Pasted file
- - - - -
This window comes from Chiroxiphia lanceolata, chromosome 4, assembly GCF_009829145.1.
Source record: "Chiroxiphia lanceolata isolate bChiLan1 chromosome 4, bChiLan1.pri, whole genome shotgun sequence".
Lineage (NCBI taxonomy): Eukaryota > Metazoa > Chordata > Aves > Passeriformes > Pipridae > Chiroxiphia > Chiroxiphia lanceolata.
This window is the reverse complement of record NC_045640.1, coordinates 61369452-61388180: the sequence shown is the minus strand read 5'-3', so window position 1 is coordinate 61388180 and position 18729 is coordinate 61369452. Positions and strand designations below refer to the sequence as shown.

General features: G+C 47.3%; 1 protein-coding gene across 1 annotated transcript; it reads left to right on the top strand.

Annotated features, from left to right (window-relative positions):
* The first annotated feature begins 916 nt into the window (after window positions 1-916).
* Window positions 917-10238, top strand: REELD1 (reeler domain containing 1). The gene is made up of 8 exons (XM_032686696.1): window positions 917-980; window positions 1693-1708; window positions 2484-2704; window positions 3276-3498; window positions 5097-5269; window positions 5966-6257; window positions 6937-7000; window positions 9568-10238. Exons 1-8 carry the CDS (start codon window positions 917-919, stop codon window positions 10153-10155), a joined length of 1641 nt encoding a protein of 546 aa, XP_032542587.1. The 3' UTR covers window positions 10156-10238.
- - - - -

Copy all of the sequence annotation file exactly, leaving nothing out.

This window comes from Chiroxiphia lanceolata, chromosome 4, assembly GCF_009829145.1.
Source record: "Chiroxiphia lanceolata isolate bChiLan1 chromosome 4, bChiLan1.pri, whole genome shotgun sequence".
Lineage (NCBI taxonomy): Eukaryota > Metazoa > Chordata > Aves > Passeriformes > Pipridae > Chiroxiphia > Chiroxiphia lanceolata.
This window is the reverse complement of record NC_045640.1, coordinates 61369452-61388180: the sequence shown is the minus strand read 5'-3', so window position 1 is coordinate 61388180 and position 18729 is coordinate 61369452. Positions and strand designations below refer to the sequence as shown.

General features: G+C 47.3%; 1 protein-coding gene across 1 annotated transcript; it reads left to right on the top strand.

Annotated features, from left to right (window-relative positions):
* The first annotated feature begins 916 nt into the window (after window positions 1-916).
* Window positions 917-10238, top strand: REELD1 (reeler domain containing 1). The gene is made up of 8 exons (XM_032686696.1): window positions 917-980; window positions 1693-1708; window positions 2484-2704; window positions 3276-3498; window positions 5097-5269; window positions 5966-6257; window positions 6937-7000; window positions 9568-10238. Exons 1-8 carry the CDS (start codon window positions 917-919, stop codon window positions 10153-10155), a joined length of 1641 nt encoding a protein of 546 aa, XP_032542587.1. The 3' UTR covers window positions 10156-10238.